Every four years, we watch. We marvel at badminton, wonder about the modern decathlon and proudly pause for synchronized swimming. With more than 300 gold medals awarded across 37 disciplines, the next two weeks of our lives should be impressively unproductive. To aid in your immersion, we continue with our new series: “know your Olympic sport.” It’s part reminder that people actually get medals for this stuff (see: trampoline gymnastics) and part introduction to the science behind the sports.
In our second installment, we leave the ping pong balls on the porch and head to the track. Inside you’ll find shoes that don’t match, a suit not made by Speedo, an excuse for why you never won races in high school; along with a plea for some better technology. Andalé!
Lace It Right
With every left turn a NASCAR car makes, the right and left side tires are stressed unequally. Manufacturers often counter that blatant imbalance with side-specific suspension (and even tires). But, racecar drivers aren’t the only athletes loyal to lefts in pursuit of a finish line. Sprinters show an equal prejudice against right turns. So if cars race with side-specific settings, should sprinters lace-up different shoes? Adidas and 400m world champion Jeremy Wariner think so. The Lone Star shoe is the first mid-distance set of spikes sporting different stud patterns on the left and right shoe.
The Lone Star Spike
“We know mid-distance races are won and lost in the curves so we looked at what he already does the best and created the finest curve running shoes in the world,” said Mic Lussier, Adidas Innovation Team Leader. These shoes let Wariner “push even better in the turn and provide him with even more physical confidence, stability and efficiency.”
High speed video footage and pressure mapping was used to analyze the biomechanics of both feet around a turn. The results suggested that the left foot was used for stability while the right powered through the turn. The greater force exerted by the right foot required an alteration to the spike design.
The shoe also sports a carbon nanotube reinforced full-length plate that is one-third the thickness and one-half the weight of Wariner’s previous kicks. Even the spikes themselves have been redesigned to avoid cutting into the track that wastes energy pulling the spike back out. A retail version is likely but won’t hit shoe stores anytime soon, so for now little Billy will need to cut back on the Twinkies.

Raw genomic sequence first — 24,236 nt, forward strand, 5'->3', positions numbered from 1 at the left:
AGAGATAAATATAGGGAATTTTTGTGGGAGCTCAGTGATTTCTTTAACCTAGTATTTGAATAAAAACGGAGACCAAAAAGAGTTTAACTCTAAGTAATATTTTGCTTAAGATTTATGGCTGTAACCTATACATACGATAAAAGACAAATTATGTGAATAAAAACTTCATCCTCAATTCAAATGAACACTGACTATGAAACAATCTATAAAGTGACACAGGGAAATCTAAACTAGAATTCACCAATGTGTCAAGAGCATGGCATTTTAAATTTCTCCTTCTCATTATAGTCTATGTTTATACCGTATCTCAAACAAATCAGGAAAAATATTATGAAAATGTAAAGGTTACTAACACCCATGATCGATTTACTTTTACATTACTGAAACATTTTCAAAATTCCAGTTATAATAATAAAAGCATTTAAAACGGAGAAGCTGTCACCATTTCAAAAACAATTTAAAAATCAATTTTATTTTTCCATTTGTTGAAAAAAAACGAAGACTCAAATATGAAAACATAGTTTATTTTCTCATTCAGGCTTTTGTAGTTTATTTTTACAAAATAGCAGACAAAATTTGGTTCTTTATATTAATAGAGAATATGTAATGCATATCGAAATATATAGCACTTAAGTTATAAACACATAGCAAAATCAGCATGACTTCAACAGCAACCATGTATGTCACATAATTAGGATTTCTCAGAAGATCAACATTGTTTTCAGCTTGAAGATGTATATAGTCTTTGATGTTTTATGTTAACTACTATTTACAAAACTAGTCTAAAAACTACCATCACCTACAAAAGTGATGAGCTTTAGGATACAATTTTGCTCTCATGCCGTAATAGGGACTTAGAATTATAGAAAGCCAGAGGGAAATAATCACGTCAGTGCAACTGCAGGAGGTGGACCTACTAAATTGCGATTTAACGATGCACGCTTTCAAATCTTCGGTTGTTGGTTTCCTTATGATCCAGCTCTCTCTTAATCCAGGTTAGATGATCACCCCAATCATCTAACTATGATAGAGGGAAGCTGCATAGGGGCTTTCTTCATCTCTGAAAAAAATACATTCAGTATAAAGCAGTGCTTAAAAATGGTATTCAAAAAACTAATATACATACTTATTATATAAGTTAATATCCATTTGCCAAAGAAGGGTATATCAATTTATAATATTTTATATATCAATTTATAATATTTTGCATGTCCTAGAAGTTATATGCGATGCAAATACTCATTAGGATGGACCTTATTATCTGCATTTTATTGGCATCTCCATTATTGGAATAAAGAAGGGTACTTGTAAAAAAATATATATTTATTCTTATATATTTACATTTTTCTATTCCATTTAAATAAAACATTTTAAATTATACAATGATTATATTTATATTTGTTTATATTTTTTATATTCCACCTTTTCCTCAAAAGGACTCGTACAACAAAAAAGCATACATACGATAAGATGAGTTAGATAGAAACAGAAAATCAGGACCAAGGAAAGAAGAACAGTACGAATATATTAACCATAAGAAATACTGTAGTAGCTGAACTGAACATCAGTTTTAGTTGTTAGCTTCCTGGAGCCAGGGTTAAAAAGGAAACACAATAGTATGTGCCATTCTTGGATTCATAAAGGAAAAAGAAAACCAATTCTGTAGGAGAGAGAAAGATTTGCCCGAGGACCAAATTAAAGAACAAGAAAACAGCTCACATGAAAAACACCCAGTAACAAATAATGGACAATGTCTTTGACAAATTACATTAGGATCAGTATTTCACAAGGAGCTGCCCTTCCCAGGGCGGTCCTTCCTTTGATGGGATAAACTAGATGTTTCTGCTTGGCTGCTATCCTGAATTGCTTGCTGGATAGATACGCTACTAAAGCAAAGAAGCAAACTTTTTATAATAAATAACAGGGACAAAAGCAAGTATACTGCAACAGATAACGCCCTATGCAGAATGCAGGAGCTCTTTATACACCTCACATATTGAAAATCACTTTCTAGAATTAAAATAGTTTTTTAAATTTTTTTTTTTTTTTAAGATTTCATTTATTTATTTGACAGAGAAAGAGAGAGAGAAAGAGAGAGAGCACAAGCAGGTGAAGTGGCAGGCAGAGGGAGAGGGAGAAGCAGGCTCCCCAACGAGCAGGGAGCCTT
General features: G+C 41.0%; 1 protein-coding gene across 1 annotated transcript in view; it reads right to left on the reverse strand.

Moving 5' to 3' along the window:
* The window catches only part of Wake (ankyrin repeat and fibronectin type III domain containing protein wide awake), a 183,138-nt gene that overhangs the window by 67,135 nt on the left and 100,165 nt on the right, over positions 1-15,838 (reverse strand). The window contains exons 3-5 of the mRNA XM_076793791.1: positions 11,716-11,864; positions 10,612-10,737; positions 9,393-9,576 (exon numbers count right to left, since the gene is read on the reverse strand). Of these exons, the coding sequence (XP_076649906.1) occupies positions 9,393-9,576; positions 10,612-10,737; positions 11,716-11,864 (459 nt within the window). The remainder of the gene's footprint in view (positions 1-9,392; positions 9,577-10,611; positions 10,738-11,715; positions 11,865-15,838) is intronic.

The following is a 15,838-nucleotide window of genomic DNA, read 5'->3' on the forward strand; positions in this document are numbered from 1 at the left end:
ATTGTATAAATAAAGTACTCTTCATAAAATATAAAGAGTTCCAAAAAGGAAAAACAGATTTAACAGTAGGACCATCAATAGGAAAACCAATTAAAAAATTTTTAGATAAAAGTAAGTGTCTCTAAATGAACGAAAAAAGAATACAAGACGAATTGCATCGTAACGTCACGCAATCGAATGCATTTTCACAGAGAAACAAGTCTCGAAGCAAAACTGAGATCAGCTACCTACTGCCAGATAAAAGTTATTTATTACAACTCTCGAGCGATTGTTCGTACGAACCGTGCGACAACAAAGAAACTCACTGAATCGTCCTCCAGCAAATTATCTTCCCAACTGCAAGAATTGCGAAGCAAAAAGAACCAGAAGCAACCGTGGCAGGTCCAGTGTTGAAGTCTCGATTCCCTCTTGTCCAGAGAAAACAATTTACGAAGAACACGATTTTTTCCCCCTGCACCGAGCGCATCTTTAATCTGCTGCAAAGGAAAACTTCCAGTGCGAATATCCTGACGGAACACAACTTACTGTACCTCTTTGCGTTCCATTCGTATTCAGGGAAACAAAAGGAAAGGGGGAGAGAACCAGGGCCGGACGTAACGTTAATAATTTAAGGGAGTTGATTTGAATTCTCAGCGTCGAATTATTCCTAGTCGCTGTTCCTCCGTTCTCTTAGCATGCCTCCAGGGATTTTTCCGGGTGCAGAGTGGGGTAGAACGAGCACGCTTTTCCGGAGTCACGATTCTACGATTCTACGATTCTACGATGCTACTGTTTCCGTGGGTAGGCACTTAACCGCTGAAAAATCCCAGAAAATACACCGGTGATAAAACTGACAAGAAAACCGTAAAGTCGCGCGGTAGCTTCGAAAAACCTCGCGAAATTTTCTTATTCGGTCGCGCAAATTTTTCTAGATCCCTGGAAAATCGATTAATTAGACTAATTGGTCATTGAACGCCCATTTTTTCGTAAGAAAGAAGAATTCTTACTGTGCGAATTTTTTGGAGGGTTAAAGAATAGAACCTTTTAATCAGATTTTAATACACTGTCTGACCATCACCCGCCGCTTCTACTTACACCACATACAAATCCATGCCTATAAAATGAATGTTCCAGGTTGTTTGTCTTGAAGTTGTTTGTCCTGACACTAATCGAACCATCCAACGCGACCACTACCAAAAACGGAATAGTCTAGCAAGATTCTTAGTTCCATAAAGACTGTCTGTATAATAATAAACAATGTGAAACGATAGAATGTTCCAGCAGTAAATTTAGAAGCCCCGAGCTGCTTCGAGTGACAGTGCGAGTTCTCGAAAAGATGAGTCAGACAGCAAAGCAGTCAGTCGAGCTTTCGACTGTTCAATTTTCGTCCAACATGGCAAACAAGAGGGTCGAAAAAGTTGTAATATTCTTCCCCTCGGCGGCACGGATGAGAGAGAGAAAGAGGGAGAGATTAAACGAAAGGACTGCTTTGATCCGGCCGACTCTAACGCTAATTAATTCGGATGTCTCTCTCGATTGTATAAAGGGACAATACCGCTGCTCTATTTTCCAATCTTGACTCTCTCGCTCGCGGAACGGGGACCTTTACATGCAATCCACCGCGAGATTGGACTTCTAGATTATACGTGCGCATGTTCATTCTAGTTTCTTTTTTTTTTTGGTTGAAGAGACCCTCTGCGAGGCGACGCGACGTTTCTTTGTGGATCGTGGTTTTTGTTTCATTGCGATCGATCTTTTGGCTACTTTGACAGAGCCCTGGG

The Swift Suit
It’s a suit capable of significantly reducing drag and cutting crucial time off of short distance races. (Sound familiar?) This one, though, is branded with a Swoosh and doesn’t like to get wet.
Back in 2000, Nike figured out that skin is slow and launched the original Swift track suit in Sydney. For Beijing, the latest iteration claims a seven percent decrease in drag compared to that worn in Athens. Good data for the fluid dynamics model you’re working on but sprinters are more impressed by the .02 seconds Nike claims that savings converts to over 100 meters. That’s about how much the world record normally gets broken by. This is also the first time Nike is offering this suit in pieces (sleeves, singlet, socks) for athletes who feel confined by the full suit. The gloves have a dimpled fabric to cut through the air quicker (think golf balls) while the yarn is all recycled polyester salvaged from soda bottles and other scrap. Engineers even developed a new method for integrating graphics onto mesh panels intended for cooling that uses half as much yarn; this allows for more art on the suit without sacrificing performance. Think Nike might have a symbol in mind?
So much for the speed of sound. Data reported in the June issue of Medicine and Science in Sports and Exercise says sprinters located closer to the start gun get out of the blocks 15 milliseconds slower than their competitors. When the intensity of the gun was increased from 80 decibels to 120 db there was a 10 ms decrease in response time as well. While we’re on the subject, isn’t the starting gun a bit outdated? How about some form of beep that comes out of each start block? Maybe it could sing the NBC Olympic theme or the national anthem of the host country?
It’s a Breeze
When is a world record not a world record? When it’s windy out. In sprints, the long jump and the triple jump a tailwind of greater than 2.1 meters per second (that’s 4.7 mph) nullifies a record time. In June, Tyson Gay ran the 100m in 9.68 seconds breaking the record by 0.04. Or so he thought. In fact, a stiff breeze meant Usain Bolt held onto his record while Gay cursed the Gods for breathing too hard. Anybody else find this absurd? With all the money poured into sports research and technology (see this series) can’t we find a more sophisticated way to account for Mother Nature?
A 1985 study calculated how much time wind can cut off a race (0.18 seconds over 100 m for a 2 m/s wind). That was 23 years ago. There’s even a ten cent Website nowadays that’ll calculate the advantage for any speed wind (Popular Science doesn’t vouch for its accuracy, but you get the point). Why not put some technology on the track that runs along with the athlete and provides an exact amount of time to add?
Even the wind readings are suspect from a scientific perspective. A single wind gauge is held halfway down the track—not exactly an adequate sample size. So, come on readers, develop something for London 2012 and we’ll profile it four years from now.